Buying Your First Home

Winter 2017

by Ryan Brasch, CPA

There comes a time in most people’s lives when they decide to transition from renting to buying their home.  Every individual’s home-buying experience is different as it depends on a multitude of variables.   From your budget to your lender, to your own personal preferences on what you are looking for in a home, there are a lot of factors to think about before you start the process.  This article gives some tips and insight into the home buying process and hopefully help to make the experience as painless and efficient as possible.
Finances: The first thing you should do is determine how much you can afford and how much you want to spend on a home.  These amounts will not necessarily be the same.  Before you start the home search, it is a good idea to get preapproved for a mortgage by a lending institution.  This will involve a mortgage banker who will look into your past tax returns, wage statements, investments, etc. to determine how much you can actually afford to spend on a home.  Having your finances preapproved will help streamline the buying process as many sellers would like to see proof that you can afford the home before negotiating the deal.
Real Estate Agent: The next step is to find a real estate agent whom you feel comfortable with as you will likely be spending quite a bit of time together throughout the process.  Ask your family and friends if they have used anyone recently and whether or not they would recommend that person to you.  You will also want to make sure this person you hire is acting as a “buyer’s agent”.  Buyer’s agents are legally bound to help buyers and will work on your behalf during the negotiation phase.  Buyer’s agents differ from listing agents as the listing agent has an obligation to the seller and may not look out for your best interests during the buying process.
Look at Houses:  This step is usually the most time consuming as your real estate agent will lineup various homes for you to view.  The biggest thing to remember is to focus on the right things when touring a house.  For instance, you may not like the paint color in a particular room but with a $30 can of paint and a couple hours of work, that problem can be easily fixed.  Instead, focus on more important things like the foundation (are there any visible cracks?), the grading in the yard (does is slope away from the house?), and the neighborhood in general.  Finally, when you come across the home you would like to put an offer on, work with your real estate agent to submit an offer to purchase.  Do not be discouraged if the seller responds with a counteroffer.  Personally, we went through three counteroffers before we came to an agreement with the seller.  It is important to make sure you are comfortable with the counteroffer and to not spend more than you had determined you could afford.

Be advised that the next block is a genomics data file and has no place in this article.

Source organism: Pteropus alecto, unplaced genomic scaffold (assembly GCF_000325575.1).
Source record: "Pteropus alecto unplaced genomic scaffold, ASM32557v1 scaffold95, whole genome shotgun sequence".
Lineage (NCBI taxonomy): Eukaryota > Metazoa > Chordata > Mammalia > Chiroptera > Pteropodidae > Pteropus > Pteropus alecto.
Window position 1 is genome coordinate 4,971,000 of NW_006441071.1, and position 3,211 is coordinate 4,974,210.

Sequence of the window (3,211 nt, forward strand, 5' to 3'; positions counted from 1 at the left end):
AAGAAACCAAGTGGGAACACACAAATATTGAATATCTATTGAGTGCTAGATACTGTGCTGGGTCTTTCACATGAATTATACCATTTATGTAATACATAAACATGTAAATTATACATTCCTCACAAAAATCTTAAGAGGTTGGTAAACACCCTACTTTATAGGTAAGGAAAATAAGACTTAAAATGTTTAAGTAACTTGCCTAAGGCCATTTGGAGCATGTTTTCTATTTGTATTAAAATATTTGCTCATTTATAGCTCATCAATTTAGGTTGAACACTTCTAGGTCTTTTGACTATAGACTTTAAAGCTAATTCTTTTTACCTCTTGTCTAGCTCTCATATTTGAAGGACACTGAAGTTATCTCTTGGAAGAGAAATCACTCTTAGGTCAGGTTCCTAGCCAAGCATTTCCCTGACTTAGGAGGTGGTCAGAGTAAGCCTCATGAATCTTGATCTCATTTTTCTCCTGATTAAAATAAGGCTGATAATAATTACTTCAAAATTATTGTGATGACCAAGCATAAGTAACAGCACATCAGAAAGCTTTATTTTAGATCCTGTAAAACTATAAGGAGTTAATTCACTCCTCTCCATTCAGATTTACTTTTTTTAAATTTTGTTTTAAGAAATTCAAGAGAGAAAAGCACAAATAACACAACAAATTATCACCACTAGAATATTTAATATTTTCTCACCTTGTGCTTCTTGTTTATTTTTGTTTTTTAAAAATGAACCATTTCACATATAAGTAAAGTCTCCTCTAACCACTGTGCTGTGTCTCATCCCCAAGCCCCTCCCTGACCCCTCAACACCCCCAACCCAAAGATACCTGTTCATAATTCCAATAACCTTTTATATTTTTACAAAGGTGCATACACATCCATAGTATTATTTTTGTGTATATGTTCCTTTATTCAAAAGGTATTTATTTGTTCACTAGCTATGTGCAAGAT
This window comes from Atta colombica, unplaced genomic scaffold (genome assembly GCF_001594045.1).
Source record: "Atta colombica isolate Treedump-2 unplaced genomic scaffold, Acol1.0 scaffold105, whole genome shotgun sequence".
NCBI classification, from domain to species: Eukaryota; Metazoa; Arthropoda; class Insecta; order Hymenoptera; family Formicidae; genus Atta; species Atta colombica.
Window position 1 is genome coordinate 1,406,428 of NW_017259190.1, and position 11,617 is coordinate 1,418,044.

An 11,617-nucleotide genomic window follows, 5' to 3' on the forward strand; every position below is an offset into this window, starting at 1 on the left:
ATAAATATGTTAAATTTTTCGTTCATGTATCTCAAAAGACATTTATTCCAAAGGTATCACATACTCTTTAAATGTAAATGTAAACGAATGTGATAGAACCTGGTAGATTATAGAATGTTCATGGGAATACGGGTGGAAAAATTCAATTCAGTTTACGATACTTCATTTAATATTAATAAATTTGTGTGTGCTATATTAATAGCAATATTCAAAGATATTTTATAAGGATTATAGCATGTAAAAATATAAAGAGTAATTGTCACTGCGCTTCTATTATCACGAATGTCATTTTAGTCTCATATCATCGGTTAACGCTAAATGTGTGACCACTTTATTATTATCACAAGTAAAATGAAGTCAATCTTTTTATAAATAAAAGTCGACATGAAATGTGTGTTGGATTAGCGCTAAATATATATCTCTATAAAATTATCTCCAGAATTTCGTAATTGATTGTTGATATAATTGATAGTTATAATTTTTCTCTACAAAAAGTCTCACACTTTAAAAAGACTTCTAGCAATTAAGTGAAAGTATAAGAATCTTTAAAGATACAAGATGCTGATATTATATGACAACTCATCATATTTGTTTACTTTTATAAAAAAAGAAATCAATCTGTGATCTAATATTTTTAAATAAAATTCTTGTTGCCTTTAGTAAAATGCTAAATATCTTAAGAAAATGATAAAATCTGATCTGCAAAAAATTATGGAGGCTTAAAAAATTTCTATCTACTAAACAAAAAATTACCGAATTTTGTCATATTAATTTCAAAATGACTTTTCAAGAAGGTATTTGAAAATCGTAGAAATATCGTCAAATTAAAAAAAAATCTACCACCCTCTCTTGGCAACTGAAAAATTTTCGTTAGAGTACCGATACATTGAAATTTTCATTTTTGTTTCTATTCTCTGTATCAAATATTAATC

Home Inspection: After the offer has been accepted by the seller, you’ll need a home inspection.  This can be one of the most important steps in the home buying process.  The offer to purchase is usually contingent on a home inspection by a licensed inspector.  The home inspection will generally take place within a few days after the seller accepts your offer.  The inspection will consist of the inspector going through the home, top to bottom, and noting any structural or minor issues with the home.  He or she will then provide you with a complete report detailing the findings.  If a significant defect is noted by the inspector, you generally have the right to either back out of the deal (if it is serious enough), renegotiate with the seller to have them fix the issues at their own expense, or reduce the selling price.  For the issues that are not considered to be significant, you can come to an agreement with the seller to fix these problems before closing on the home.  Keep in mind that the seller is not legally obligated to pay for any issues that are not deemed to be significant by the inspector.  Prior to closing, you will have the opportunity to do a final walkthrough of the home to confirm that any repairs were completed.
Lending Institution: The next step is to look around at various lending institutions to find your best interest rates for the loan term you are seeking.  If you use the same lending institution where you were preapproved, they should have your income information on file to help streamline the process and get you approved for a mortgage.
Appraisal: Lenders will require that the home be appraised by a third-party to determine if the price that the home was purchased for was fair and reasonable.  Generally, the lender will only approve a loan up to the appraised value.  Any difference between the sale price and appraised value must be negotiated between the buyer and seller.
Closing: At closing, you will sign all of the final paperwork to complete the purchase as well as your loan documents with the lender.  Although the lender will likely do this for you, make sure you obtain copies of everything you and the seller sign and keep these in your file cabinet.  At this point, you will likely receive the keys and can call yourself a homeowner!